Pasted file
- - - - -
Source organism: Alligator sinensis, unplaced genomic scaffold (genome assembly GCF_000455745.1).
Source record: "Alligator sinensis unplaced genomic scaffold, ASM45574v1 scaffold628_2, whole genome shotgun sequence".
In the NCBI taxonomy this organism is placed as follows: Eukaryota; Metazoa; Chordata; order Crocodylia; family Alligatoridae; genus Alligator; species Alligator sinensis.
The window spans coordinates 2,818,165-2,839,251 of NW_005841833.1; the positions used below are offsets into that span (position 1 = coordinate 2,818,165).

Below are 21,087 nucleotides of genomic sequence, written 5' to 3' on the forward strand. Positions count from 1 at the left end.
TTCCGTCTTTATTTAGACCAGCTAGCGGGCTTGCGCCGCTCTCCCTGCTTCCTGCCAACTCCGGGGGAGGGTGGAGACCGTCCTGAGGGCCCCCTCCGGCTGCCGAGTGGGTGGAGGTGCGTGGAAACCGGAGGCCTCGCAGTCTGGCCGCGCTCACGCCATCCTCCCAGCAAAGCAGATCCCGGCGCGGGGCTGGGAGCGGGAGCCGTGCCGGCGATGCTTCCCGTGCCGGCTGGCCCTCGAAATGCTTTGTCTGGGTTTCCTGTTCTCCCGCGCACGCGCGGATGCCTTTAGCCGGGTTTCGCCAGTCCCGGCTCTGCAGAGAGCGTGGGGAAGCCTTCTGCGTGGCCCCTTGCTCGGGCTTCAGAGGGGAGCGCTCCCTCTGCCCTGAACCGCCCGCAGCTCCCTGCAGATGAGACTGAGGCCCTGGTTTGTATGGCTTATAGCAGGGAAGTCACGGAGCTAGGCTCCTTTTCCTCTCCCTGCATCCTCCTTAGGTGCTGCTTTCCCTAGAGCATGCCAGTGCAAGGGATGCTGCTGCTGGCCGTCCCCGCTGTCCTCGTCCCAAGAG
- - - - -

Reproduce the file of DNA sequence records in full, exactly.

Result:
Source organism: Alligator sinensis, unplaced genomic scaffold (genome assembly GCF_000455745.1).
Source record: "Alligator sinensis unplaced genomic scaffold, ASM45574v1 scaffold628_2, whole genome shotgun sequence".
In the NCBI taxonomy this organism is placed as follows: Eukaryota; Metazoa; Chordata; order Crocodylia; family Alligatoridae; genus Alligator; species Alligator sinensis.
The window spans coordinates 2,818,165-2,839,251 of NW_005841833.1; the positions used below are offsets into that span (position 1 = coordinate 2,818,165).

Below are 21,087 nucleotides of genomic sequence, written 5' to 3' on the forward strand. Positions count from 1 at the left end.
TTCCGTCTTTATTTAGACCAGCTAGCGGGCTTGCGCCGCTCTCCCTGCTTCCTGCCAACTCCGGGGGAGGGTGGAGACCGTCCTGAGGGCCCCCTCCGGCTGCCGAGTGGGTGGAGGTGCGTGGAAACCGGAGGCCTCGCAGTCTGGCCGCGCTCACGCCATCCTCCCAGCAAAGCAGATCCCGGCGCGGGGCTGGGAGCGGGAGCCGTGCCGGCGATGCTTCCCGTGCCGGCTGGCCCTCGAAATGCTTTGTCTGGGTTTCCTGTTCTCCCGCGCACGCGCGGATGCCTTTAGCCGGGTTTCGCCAGTCCCGGCTCTGCAGAGAGCGTGGGGAAGCCTTCTGCGTGGCCCCTTGCTCGGGCTTCAGAGGGGAGCGCTCCCTCTGCCCTGAACCGCCCGCAGCTCCCTGCAGATGAGACTGAGGCCCTGGTTTGTATGGCTTATAGCAGGGAAGTCACGGAGCTAGGCTCCTTTTCCTCTCCCTGCATCCTCCTTAGGTGCTGCTTTCCCTAGAGCATGCCAGTGCAAGGGATGCTGCTGCTGGCCGTCCCCGCTGTCCTCGTCCCAAGAG